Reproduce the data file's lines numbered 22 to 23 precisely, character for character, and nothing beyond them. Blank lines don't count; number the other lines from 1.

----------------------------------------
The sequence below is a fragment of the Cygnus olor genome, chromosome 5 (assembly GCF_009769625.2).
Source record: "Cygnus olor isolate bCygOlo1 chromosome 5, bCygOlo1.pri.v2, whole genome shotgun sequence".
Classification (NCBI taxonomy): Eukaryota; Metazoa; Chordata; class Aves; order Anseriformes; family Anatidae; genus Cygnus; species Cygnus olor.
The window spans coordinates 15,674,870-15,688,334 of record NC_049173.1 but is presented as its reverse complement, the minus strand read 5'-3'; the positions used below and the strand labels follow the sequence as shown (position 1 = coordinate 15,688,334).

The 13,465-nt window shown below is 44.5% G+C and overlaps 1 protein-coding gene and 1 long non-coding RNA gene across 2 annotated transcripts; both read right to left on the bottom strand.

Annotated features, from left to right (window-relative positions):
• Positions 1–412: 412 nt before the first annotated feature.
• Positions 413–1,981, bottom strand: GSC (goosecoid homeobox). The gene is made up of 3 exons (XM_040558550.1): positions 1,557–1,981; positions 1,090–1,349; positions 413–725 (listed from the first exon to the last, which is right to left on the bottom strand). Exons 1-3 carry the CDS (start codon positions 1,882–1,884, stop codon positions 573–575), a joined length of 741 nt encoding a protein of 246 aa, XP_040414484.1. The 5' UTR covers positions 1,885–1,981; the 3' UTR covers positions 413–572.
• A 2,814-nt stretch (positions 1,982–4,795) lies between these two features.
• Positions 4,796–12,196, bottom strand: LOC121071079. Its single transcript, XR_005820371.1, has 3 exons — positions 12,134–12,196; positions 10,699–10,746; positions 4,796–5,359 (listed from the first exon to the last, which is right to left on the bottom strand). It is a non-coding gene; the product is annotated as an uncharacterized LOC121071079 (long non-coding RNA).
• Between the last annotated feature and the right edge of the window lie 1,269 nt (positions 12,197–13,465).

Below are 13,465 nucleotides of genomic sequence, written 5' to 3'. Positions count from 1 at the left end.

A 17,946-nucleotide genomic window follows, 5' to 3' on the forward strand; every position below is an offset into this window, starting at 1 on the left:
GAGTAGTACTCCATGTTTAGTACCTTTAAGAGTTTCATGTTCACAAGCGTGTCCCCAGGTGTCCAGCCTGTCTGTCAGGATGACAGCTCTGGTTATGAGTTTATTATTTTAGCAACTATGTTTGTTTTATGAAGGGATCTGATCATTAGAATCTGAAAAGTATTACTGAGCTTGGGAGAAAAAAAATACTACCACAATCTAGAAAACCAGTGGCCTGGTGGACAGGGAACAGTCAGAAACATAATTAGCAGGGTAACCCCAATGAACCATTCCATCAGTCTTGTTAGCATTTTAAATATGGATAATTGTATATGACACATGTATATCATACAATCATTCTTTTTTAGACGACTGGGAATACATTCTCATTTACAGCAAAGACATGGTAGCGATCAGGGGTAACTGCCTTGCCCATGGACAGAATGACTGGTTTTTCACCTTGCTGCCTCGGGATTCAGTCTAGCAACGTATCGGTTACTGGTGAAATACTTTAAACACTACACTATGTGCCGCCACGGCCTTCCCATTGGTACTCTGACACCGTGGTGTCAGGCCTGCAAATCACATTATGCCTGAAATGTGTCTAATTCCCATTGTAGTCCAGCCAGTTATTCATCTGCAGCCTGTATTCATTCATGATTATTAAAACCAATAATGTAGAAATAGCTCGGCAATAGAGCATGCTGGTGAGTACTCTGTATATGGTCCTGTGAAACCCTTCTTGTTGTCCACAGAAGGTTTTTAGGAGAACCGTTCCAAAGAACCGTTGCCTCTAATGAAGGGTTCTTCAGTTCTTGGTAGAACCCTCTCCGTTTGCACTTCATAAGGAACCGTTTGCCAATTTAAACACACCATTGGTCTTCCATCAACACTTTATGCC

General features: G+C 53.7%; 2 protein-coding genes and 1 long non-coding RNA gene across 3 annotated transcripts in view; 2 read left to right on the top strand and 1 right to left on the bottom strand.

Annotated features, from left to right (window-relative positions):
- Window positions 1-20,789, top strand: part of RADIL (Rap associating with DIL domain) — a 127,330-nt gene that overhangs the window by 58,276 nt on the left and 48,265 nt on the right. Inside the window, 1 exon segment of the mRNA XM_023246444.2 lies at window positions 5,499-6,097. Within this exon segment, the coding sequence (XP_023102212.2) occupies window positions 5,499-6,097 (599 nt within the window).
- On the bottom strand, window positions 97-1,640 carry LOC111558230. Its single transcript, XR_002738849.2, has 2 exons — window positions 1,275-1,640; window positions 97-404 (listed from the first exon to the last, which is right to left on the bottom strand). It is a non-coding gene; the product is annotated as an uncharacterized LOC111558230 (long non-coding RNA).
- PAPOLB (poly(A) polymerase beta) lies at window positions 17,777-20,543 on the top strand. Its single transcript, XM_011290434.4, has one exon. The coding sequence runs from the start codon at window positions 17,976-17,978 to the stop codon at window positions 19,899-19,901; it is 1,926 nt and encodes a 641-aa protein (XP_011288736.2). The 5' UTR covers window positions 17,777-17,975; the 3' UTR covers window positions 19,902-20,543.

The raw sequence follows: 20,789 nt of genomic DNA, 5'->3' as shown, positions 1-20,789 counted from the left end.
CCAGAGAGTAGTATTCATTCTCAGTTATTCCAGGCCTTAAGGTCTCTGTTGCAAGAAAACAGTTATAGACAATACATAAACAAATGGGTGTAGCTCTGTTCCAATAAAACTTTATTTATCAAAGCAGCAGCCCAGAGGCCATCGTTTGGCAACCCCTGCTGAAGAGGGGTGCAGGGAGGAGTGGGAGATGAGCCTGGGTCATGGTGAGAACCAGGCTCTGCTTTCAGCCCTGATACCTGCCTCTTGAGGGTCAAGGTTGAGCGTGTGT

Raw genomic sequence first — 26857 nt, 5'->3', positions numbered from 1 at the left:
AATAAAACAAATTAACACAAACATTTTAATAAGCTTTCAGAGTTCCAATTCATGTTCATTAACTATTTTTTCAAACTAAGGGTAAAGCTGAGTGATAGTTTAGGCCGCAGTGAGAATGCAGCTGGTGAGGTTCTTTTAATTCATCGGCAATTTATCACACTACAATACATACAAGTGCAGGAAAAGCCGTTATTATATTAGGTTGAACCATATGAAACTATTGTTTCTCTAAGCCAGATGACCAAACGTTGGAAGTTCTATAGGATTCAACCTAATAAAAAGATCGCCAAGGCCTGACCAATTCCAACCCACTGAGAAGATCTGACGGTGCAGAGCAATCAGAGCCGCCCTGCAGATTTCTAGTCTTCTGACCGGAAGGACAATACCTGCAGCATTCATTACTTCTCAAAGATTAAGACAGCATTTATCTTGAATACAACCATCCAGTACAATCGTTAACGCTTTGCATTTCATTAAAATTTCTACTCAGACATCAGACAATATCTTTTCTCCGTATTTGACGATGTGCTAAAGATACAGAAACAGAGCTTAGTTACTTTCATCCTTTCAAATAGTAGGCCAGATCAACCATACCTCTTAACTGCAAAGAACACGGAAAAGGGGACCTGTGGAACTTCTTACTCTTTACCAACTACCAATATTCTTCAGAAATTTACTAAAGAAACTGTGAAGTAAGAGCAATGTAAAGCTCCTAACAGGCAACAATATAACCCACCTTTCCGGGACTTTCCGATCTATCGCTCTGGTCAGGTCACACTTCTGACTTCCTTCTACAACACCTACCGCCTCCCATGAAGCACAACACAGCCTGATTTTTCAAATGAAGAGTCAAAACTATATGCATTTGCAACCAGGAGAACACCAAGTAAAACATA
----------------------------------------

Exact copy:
Raw genomic sequence first — 26857 nt, 5'->3', positions numbered from 1 at the left:
AATAAAACAAATTAACACAAACATTTTAATAAGCTTTCAGAGTTCCAATTCATGTTCATTAACTATTTTTTCAAACTAAGGGTAAAGCTGAGTGATAGTTTAGGCCGCAGTGAGAATGCAGCTGGTGAGGTTCTTTTAATTCATCGGCAATTTATCACACTACAATACATACAAGTGCAGGAAAAGCCGTTATTATATTAGGTTGAACCATATGAAACTATTGTTTCTCTAAGCCAGATGACCAAACGTTGGAAGTTCTATAGGATTCAACCTAATAAAAAGATCGCCAAGGCCTGACCAATTCCAACCCACTGAGAAGATCTGACGGTGCAGAGCAATCAGAGCCGCCCTGCAGATTTCTAGTCTTCTGACCGGAAGGACAATACCTGCAGCATTCATTACTTCTCAAAGATTAAGACAGCATTTATCTTGAATACAACCATCCAGTACAATCGTTAACGCTTTGCATTTCATTAAAATTTCTACTCAGACATCAGACAATATCTTTTCTCCGTATTTGACGATGTGCTAAAGATACAGAAACAGAGCTTAGTTACTTTCATCCTTTCAAATAGTAGGCCAGATCAACCATACCTCTTAACTGCAAAGAACACGGAAAAGGGGACCTGTGGAACTTCTTACTCTTTACCAACTACCAATATTCTTCAGAAATTTACTAAAGAAACTGTGAAGTAAGAGCAATGTAAAGCTCCTAACAGGCAACAATATAACCCACCTTTCCGGGACTTTCCGATCTATCGCTCTGGTCAGGTCACACTTCTGACTTCCTTCTACAACACCTACCGCCTCCCATGAAGCACAACACAGCCTGATTTTTCAAATGAAGAGTCAAAACTATATGCATTTGCAACCAGGAGAACACCAAGTAAAACATA